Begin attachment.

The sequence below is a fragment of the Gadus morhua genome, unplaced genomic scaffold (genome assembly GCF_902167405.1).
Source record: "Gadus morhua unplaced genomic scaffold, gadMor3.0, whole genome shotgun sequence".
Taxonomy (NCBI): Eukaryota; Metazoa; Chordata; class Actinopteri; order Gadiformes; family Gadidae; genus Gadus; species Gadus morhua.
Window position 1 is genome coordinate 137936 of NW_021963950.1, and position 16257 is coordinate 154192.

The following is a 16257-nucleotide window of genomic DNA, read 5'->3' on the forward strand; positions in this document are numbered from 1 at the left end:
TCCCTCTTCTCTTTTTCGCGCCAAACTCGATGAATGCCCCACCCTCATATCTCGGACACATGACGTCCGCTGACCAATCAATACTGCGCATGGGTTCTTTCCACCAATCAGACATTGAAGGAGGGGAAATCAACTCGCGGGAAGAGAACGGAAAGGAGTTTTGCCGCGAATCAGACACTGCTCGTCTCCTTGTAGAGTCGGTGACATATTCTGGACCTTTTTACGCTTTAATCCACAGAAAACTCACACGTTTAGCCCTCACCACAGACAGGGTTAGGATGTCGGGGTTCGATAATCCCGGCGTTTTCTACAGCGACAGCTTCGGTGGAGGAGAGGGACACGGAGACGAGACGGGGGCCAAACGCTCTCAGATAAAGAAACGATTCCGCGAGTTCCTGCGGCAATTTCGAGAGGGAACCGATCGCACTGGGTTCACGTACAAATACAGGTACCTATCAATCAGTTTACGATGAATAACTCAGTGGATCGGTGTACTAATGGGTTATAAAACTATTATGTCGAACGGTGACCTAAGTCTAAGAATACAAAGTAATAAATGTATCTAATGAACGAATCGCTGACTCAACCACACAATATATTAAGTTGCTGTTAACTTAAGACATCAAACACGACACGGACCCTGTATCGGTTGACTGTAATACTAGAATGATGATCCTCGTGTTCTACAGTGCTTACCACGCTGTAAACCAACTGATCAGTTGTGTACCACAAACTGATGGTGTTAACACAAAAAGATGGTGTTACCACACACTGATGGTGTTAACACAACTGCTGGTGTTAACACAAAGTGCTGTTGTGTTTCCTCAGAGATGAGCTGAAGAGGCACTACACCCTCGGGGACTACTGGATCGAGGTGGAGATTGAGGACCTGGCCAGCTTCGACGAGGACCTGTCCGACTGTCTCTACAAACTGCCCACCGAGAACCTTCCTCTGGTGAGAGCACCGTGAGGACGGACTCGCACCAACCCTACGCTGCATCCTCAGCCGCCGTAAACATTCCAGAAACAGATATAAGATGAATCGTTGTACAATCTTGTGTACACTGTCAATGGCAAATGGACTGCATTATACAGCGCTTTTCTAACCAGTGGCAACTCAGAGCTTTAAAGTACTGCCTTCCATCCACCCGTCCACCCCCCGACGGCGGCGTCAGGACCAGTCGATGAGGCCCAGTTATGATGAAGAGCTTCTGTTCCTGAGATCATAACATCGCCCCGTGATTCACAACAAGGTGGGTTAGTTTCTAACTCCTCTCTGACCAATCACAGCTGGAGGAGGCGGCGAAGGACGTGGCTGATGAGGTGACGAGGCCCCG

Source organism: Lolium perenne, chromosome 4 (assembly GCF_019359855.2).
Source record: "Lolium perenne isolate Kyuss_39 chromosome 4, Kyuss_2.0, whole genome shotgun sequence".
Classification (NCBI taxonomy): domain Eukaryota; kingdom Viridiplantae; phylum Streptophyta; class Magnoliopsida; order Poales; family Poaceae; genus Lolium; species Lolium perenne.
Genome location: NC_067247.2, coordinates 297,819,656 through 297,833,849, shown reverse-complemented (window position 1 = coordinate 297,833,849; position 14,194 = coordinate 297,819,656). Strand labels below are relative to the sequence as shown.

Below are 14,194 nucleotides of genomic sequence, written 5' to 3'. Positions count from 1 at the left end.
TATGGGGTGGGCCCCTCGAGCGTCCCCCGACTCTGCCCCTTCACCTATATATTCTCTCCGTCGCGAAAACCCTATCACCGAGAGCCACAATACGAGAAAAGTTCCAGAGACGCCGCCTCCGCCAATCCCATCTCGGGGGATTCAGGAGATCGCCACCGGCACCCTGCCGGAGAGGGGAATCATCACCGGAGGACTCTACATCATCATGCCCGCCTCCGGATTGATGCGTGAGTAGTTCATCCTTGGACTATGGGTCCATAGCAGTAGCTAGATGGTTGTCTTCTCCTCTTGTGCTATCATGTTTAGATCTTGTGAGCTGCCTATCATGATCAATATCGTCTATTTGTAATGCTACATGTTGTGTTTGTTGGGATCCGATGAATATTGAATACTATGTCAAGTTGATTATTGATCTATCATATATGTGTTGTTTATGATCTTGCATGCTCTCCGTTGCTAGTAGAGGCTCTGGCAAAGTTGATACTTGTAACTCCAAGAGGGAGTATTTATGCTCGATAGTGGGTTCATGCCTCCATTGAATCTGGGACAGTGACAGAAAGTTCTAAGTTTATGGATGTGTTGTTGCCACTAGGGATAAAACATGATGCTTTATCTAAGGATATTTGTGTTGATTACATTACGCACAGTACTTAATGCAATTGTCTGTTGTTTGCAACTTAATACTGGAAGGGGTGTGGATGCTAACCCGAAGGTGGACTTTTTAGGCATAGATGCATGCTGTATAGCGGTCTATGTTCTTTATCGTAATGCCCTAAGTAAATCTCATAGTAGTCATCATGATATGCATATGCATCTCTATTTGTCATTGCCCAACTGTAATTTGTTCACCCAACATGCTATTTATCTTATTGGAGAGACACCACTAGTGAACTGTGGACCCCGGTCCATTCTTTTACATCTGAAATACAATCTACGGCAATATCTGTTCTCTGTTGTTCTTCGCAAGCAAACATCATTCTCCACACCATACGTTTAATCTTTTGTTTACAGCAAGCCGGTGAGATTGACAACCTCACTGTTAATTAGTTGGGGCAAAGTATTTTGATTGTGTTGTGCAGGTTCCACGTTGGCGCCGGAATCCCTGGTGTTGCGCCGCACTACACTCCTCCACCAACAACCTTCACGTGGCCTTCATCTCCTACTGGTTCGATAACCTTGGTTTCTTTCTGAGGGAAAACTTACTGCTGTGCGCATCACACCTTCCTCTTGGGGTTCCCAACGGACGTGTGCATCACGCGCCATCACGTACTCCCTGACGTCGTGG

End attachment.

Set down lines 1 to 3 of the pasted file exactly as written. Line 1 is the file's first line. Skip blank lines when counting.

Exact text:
The sequence below is a fragment of the Gadus morhua genome, unplaced genomic scaffold (genome assembly GCF_902167405.1).
Source record: "Gadus morhua unplaced genomic scaffold, gadMor3.0, whole genome shotgun sequence".
Taxonomy (NCBI): Eukaryota; Metazoa; Chordata; class Actinopteri; order Gadiformes; family Gadidae; genus Gadus; species Gadus morhua.